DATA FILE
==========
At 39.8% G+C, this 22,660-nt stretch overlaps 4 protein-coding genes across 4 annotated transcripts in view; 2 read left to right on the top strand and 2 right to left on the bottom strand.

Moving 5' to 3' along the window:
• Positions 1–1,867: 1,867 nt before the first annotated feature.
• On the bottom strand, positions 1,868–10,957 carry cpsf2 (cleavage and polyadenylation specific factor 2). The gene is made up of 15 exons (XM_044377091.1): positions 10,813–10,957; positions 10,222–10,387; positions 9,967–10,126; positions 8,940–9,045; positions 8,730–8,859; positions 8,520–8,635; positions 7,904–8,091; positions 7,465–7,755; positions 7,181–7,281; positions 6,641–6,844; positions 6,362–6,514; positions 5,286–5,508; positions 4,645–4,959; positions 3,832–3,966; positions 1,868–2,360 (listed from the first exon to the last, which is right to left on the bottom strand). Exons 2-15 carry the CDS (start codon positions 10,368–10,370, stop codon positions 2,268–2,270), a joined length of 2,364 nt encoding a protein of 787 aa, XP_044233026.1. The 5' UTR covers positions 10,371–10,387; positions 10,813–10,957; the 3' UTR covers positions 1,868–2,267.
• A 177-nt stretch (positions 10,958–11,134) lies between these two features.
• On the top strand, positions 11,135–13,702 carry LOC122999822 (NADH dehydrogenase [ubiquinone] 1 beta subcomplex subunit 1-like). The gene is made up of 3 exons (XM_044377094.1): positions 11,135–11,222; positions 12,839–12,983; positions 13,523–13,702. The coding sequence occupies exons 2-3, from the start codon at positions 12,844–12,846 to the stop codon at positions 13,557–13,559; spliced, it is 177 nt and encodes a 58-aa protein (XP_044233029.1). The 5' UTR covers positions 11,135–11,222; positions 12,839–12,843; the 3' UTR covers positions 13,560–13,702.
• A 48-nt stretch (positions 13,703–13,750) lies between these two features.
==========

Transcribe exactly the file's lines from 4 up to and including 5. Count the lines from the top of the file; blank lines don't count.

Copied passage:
• On the bottom strand, positions 1,868–10,957 carry cpsf2 (cleavage and polyadenylation specific factor 2). The gene is made up of 15 exons (XM_044377091.1): positions 10,813–10,957; positions 10,222–10,387; positions 9,967–10,126; positions 8,940–9,045; positions 8,730–8,859; positions 8,520–8,635; positions 7,904–8,091; positions 7,465–7,755; positions 7,181–7,281; positions 6,641–6,844; positions 6,362–6,514; positions 5,286–5,508; positions 4,645–4,959; positions 3,832–3,966; positions 1,868–2,360 (listed from the first exon to the last, which is right to left on the bottom strand). Exons 2-15 carry the CDS (start codon positions 10,368–10,370, stop codon positions 2,268–2,270), a joined length of 2,364 nt encoding a protein of 787 aa, XP_044233026.1. The 5' UTR covers positions 10,371–10,387; positions 10,813–10,957; the 3' UTR covers positions 1,868–2,267.
• A 177-nt stretch (positions 10,958–11,134) lies between these two features.